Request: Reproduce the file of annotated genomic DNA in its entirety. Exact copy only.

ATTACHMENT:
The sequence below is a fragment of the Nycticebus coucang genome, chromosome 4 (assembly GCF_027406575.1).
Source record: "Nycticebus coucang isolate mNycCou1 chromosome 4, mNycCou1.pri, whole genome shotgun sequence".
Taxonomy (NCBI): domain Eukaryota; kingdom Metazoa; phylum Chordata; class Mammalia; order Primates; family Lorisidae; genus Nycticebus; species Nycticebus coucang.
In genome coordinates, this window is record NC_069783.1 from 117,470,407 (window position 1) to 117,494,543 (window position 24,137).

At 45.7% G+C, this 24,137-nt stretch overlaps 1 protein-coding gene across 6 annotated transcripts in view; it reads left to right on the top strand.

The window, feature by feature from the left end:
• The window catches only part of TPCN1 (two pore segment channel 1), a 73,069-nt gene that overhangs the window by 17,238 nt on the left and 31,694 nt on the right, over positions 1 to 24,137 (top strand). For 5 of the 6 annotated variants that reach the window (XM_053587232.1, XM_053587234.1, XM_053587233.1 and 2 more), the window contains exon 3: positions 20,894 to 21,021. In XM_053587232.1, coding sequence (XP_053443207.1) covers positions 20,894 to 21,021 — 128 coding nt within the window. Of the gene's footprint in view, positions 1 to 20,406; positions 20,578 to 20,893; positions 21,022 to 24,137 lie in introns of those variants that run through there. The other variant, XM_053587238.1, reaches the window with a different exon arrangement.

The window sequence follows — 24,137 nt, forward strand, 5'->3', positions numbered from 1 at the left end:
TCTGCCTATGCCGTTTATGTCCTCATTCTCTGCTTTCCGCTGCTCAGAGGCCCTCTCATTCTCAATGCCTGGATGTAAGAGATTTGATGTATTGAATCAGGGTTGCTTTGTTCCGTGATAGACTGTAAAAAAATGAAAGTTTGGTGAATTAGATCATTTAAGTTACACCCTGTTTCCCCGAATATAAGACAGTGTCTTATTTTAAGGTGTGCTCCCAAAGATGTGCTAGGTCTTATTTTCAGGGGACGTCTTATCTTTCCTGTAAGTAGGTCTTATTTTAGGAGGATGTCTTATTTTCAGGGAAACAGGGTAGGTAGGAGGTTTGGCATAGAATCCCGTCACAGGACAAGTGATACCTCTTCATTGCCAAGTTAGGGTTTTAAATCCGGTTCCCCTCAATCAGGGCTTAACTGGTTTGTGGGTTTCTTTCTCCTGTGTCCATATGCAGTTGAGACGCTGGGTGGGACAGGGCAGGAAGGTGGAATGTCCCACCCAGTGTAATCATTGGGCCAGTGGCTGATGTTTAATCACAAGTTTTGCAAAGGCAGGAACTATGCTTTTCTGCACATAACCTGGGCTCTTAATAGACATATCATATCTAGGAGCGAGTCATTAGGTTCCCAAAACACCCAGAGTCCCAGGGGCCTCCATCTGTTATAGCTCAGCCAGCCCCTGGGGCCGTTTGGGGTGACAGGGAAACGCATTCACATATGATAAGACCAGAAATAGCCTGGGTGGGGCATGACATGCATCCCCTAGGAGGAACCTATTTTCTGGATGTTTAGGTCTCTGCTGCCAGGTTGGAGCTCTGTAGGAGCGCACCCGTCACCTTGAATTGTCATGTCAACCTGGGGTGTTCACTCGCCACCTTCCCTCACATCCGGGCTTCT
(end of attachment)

The sequence below is a fragment of the Nycticebus coucang genome, chromosome 4 (assembly GCF_027406575.1).
Source record: "Nycticebus coucang isolate mNycCou1 chromosome 4, mNycCou1.pri, whole genome shotgun sequence".
Taxonomy (NCBI): domain Eukaryota; kingdom Metazoa; phylum Chordata; class Mammalia; order Primates; family Lorisidae; genus Nycticebus; species Nycticebus coucang.
In genome coordinates, this window is record NC_069783.1 from 117,470,407 (window position 1) to 117,494,543 (window position 24,137).

At 45.7% G+C, this 24,137-nt stretch overlaps 1 protein-coding gene across 6 annotated transcripts in view; it reads left to right on the top strand.

The window, feature by feature from the left end:
• The window catches only part of TPCN1 (two pore segment channel 1), a 73,069-nt gene that overhangs the window by 17,238 nt on the left and 31,694 nt on the right, over positions 1 to 24,137 (top strand). For 5 of the 6 annotated variants that reach the window (XM_053587232.1, XM_053587234.1, XM_053587233.1 and 2 more), the window contains exon 3: positions 20,894 to 21,021. In XM_053587232.1, coding sequence (XP_053443207.1) covers positions 20,894 to 21,021 — 128 coding nt within the window. Of the gene's footprint in view, positions 1 to 20,406; positions 20,578 to 20,893; positions 21,022 to 24,137 lie in introns of those variants that run through there. The other variant, XM_053587238.1, reaches the window with a different exon arrangement.

The window sequence follows — 24,137 nt, forward strand, 5'->3', positions numbered from 1 at the left end:
TCTGCCTATGCCGTTTATGTCCTCATTCTCTGCTTTCCGCTGCTCAGAGGCCCTCTCATTCTCAATGCCTGGATGTAAGAGATTTGATGTATTGAATCAGGGTTGCTTTGTTCCGTGATAGACTGTAAAAAAATGAAAGTTTGGTGAATTAGATCATTTAAGTTACACCCTGTTTCCCCGAATATAAGACAGTGTCTTATTTTAAGGTGTGCTCCCAAAGATGTGCTAGGTCTTATTTTCAGGGGACGTCTTATCTTTCCTGTAAGTAGGTCTTATTTTAGGAGGATGTCTTATTTTCAGGGAAACAGGGTAGGTAGGAGGTTTGGCATAGAATCCCGTCACAGGACAAGTGATACCTCTTCATTGCCAAGTTAGGGTTTTAAATCCGGTTCCCCTCAATCAGGGCTTAACTGGTTTGTGGGTTTCTTTCTCCTGTGTCCATATGCAGTTGAGACGCTGGGTGGGACAGGGCAGGAAGGTGGAATGTCCCACCCAGTGTAATCATTGGGCCAGTGGCTGATGTTTAATCACAAGTTTTGCAAAGGCAGGAACTATGCTTTTCTGCACATAACCTGGGCTCTTAATAGACATATCATATCTAGGAGCGAGTCATTAGGTTCCCAAAACACCCAGAGTCCCAGGGGCCTCCATCTGTTATAGCTCAGCCAGCCCCTGGGGCCGTTTGGGGTGACAGGGAAACGCATTCACATATGATAAGACCAGAAATAGCCTGGGTGGGGCATGACATGCATCCCCTAGGAGGAACCTATTTTCTGGATGTTTAGGTCTCTGCTGCCAGGTTGGAGCTCTGTAGGAGCGCACCCGTCACCTTGAATTGTCATGTCAACCTGGGGTGTTCACTCGCCACCTTCCCTCACATCCGGGCTTCT